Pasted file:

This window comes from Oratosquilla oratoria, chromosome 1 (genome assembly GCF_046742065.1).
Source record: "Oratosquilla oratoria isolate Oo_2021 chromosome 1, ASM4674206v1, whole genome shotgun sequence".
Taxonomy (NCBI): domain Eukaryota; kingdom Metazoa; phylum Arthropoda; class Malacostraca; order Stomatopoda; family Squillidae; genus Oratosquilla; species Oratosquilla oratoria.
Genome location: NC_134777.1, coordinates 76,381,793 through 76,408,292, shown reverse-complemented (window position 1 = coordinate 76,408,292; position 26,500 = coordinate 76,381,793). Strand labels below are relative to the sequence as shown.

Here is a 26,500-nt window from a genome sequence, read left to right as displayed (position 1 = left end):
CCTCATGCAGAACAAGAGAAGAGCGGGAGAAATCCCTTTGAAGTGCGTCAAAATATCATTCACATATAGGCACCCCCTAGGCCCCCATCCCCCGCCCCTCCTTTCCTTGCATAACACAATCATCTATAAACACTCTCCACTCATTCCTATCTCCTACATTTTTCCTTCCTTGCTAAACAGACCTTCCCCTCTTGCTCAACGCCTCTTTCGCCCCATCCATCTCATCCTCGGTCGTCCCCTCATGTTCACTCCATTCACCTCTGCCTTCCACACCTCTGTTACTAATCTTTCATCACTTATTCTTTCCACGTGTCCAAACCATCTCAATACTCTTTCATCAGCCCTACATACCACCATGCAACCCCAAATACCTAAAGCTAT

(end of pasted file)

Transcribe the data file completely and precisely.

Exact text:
This window comes from Oratosquilla oratoria, chromosome 1 (genome assembly GCF_046742065.1).
Source record: "Oratosquilla oratoria isolate Oo_2021 chromosome 1, ASM4674206v1, whole genome shotgun sequence".
Taxonomy (NCBI): domain Eukaryota; kingdom Metazoa; phylum Arthropoda; class Malacostraca; order Stomatopoda; family Squillidae; genus Oratosquilla; species Oratosquilla oratoria.
Genome location: NC_134777.1, coordinates 76,381,793 through 76,408,292, shown reverse-complemented (window position 1 = coordinate 76,408,292; position 26,500 = coordinate 76,381,793). Strand labels below are relative to the sequence as shown.

Here is a 26,500-nt window from a genome sequence, read left to right as displayed (position 1 = left end):
CCTCATGCAGAACAAGAGAAGAGCGGGAGAAATCCCTTTGAAGTGCGTCAAAATATCATTCACATATAGGCACCCCCTAGGCCCCCATCCCCCGCCCCTCCTTTCCTTGCATAACACAATCATCTATAAACACTCTCCACTCATTCCTATCTCCTACATTTTTCCTTCCTTGCTAAACAGACCTTCCCCTCTTGCTCAACGCCTCTTTCGCCCCATCCATCTCATCCTCGGTCGTCCCCTCATGTTCACTCCATTCACCTCTGCCTTCCACACCTCTGTTACTAATCTTTCATCACTTATTCTTTCCACGTGTCCAAACCATCTCAATACTCTTTCATCAGCCCTACATACCACCATGCAACCCCAAATACCTAAAGCTAT